Yes.  I'm thirty-three, I've been reading classics since I was a little kid, and I'd never read this novella.  In fact, until a few years ago, I thought it was written by H. G. Wells!  Which is probably why I thought it would be both more sci-fi and more scary than it is.  This is not a scary book.  Well, not today.  I do like imagining what it must have been like to read this when it was first published.  When you didn't know the basic story, and you got to that reveal where Hyde turns into Jekyll before another character's eyes -- how freaky was that?

We're kind of used to the idea now.  The normal, nice, helpful guy with the rage monster inside him.  I've long thought that the whole idea of the Incredible Hulk draws heavily on this story.  Like Dr. Jekyll, Dr. Bruce Banner delves too greedily and too deep into the mysteries of science and medicine.  By so doing, he unleashes a beast from within his own self.  Like Mr. Hyde, the Hulk acts mostly from his primitive instinct to protect himself.  Now, unlike Dr. Jekyll, Dr. Banner can choose to unleash his inner Hulk.  And unlike Dr. Banner and his freak gamma ray accident, Dr. Jekyll chose to transform himself into the loathesome Mr. Hyde.  He enjoyed it, he deliberately transformed over and over -- at first.  And unlike Mr. Hyde, the Hulk isn't a homicidal maniac.  But both Dr. Banner and Dr. Jekyll had that monster within themselves all along.  Dr. Banner is always angry.  Dr. Jekyll has always enjoyed indulging in secret pleasures and vices. 

In fact, that's what I find the most interesting about this book:  the way it explores the idea of original sin.  If you're not familiar with the term, it's the Christian concept that all humans have inherited a sinful nature from their parents.  The Bible says, "Surely I am sinful from birth, sinful from the time my mother conceived me" (Psalm 51:5).  We all are capable of evil -- we all sin every day.  Maybe we can hide it, maybe we can fool ourselves into thinking it doesn't matter.  But it's there.  Dr. Jekyll created an elixir that could distill his evil nature, make his "better self" disappear while his "worse self" came to the foreground.  But that worse self had always been there, it had merely been disguised.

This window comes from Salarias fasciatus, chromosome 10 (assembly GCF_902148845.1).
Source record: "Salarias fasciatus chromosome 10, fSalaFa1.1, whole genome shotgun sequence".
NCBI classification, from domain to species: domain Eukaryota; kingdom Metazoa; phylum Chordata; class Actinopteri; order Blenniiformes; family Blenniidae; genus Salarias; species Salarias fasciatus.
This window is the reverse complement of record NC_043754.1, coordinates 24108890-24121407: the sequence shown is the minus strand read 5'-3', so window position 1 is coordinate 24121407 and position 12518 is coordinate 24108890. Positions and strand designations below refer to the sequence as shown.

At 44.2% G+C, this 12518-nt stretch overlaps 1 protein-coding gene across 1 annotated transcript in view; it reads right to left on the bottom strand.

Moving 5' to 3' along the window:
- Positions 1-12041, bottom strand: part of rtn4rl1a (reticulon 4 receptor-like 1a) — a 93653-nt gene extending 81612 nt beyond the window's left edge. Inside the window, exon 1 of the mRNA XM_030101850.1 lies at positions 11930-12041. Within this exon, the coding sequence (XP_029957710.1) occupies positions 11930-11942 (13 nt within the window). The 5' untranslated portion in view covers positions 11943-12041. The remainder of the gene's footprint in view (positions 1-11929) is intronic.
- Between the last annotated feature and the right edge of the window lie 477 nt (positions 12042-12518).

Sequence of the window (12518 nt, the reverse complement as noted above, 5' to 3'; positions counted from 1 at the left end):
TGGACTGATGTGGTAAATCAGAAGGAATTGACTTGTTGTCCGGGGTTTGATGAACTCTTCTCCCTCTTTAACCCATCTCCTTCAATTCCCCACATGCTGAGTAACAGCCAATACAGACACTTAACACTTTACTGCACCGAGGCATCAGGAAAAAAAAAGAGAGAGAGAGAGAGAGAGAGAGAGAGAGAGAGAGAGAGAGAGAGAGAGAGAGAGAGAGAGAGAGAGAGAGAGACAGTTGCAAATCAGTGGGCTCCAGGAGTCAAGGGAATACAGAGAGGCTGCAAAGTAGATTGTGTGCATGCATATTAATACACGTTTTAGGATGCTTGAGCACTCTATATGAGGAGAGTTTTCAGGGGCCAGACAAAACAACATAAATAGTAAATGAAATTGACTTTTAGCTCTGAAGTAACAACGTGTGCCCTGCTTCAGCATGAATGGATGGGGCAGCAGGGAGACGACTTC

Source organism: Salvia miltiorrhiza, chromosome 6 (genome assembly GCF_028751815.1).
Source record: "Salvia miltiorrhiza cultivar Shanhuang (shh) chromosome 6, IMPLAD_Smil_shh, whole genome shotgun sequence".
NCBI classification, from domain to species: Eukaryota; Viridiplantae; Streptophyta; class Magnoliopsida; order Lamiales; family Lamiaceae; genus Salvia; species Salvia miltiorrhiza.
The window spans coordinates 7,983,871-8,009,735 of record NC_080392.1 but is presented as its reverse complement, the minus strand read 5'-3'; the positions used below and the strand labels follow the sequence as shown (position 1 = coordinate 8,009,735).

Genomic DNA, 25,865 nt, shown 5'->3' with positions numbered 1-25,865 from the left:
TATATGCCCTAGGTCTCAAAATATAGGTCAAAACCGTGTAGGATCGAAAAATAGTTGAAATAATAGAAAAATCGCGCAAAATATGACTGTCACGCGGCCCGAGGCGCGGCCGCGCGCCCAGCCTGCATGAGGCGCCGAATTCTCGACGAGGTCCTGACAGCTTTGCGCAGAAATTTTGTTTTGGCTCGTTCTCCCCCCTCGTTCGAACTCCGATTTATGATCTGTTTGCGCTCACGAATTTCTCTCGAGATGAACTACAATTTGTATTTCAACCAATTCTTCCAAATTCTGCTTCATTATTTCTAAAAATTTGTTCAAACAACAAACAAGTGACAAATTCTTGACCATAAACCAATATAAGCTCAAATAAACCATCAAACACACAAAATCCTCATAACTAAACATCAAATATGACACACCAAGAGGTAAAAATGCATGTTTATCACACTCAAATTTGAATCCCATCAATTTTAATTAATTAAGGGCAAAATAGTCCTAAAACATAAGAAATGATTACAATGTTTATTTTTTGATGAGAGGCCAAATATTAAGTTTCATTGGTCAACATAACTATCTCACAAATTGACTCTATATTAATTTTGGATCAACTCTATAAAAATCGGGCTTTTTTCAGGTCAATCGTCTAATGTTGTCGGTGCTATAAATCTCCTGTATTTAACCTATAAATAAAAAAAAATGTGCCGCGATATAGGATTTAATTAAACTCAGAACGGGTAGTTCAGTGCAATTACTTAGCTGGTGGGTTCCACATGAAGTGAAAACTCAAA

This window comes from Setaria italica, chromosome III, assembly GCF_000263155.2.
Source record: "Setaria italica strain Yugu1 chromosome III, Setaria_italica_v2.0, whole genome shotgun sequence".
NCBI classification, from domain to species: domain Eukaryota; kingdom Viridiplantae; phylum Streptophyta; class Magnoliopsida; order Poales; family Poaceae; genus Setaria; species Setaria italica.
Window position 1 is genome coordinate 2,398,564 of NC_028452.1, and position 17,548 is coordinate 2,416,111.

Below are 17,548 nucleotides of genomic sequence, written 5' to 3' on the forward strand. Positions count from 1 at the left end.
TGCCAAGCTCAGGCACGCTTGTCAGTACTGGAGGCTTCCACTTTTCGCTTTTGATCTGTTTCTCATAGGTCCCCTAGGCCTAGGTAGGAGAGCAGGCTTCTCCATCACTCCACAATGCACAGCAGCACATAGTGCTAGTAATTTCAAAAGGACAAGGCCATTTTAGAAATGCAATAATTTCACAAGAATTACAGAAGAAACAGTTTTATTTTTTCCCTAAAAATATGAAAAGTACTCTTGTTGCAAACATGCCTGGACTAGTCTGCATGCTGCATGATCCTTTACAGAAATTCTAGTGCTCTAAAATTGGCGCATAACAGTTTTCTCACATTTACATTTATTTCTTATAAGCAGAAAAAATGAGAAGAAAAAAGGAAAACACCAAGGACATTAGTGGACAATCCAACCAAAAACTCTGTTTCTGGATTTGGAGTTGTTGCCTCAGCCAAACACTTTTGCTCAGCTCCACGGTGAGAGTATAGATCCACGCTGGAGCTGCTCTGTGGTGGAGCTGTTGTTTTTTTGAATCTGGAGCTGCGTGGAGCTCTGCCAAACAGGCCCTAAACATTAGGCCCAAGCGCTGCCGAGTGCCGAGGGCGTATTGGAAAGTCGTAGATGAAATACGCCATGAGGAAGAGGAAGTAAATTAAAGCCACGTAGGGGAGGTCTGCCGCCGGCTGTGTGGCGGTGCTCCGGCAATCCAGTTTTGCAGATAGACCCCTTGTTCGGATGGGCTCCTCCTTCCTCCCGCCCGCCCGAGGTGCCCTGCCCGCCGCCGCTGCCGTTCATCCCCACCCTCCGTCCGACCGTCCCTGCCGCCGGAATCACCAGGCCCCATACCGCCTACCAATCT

Particularly Good Bits:

The inhabitants were all doing well, it seemed, and all emulously hoping to do better still, and laying out the surplus of their gains in coquetry, so that the shop fronts stood along that thoroughfare with an air of invitation, like rows of smiling saleswomen (p. 8).

"If he be Mr. Hyde," he had thought, "I shall be Mr. Seek" (p. 19).

It was a wild, cold seasonable night of March, with a pale moon, lying on her back as though the wind had tilted her, and a flying wrack of the most diaphanous and lawny texture (p. 48).

If This was a Movie, I Would Rate It:  PG for oblique descriptions of sinful behavior and for mildly scary imagery.

This is my seventh book read and reviewed for The Classics Club and my fourth for the Mount TBR Challenge.

Thursday, April 10, 2014

"The Two Towers" -- Book vs. Movie: A Guest Post by James

Hello again, this is James The Movie Reviewer from the movie review and all around geek blog J and J Productions. Again a big thanks goes to Hamlette for giving me the chance to write another guest post for her blog. Today I will be discussing some of the more notable changes that Peter Jackson made to The Two Towers when adapting it into a film. All comparisons between the Book and Movie refer to the Extended Edition only, not the theatrical edition.

Two of the most notable changes made from book to film actually stem from one central aspect that affects how the entire story plays out to a degree: the power of the One Ring. While not obvious at first glance, the minute changes in how powerful the One Ring is in the film compared to the book drastically affects how the characters act.

Faramir, or as I like to call him "Faramir the Cheated," is one of the characters that has arguably been changed the most. However, this rather large change can be attributed to mostly one part, Faramir's encounter with the Hobbits. Not only did it redefine Faramir's character, it vastly changed the sequence of events. 

In the movie Faramir is greatly tempted by the Ring and starts to take Frodo and the Ring to Denethor in Minis Tirith. Conversely, in the book, he quickly decides to help Frodo and Sam on their journey. Unlike his brother Boromir, Faramir is shown to have great fortitude in the book, despite not being the "Favorite Son," which is a story aspect that played a large role behind his choices in the films. However, in the movie, Faramir is an antagonist. His character was changed for several reasons, one being that the Ring in the movie is portrayed as being even more powerful of an evil influence than the more subtle evil of the book, which works much better in the visual medium of film. If Faramir was able to resist the influence of the Ring easily it would have undermined the power of the Ring without extensive exposition. In the movie, even Aragorn was briefly tempted by the Ring and he is among the most noble of the human race.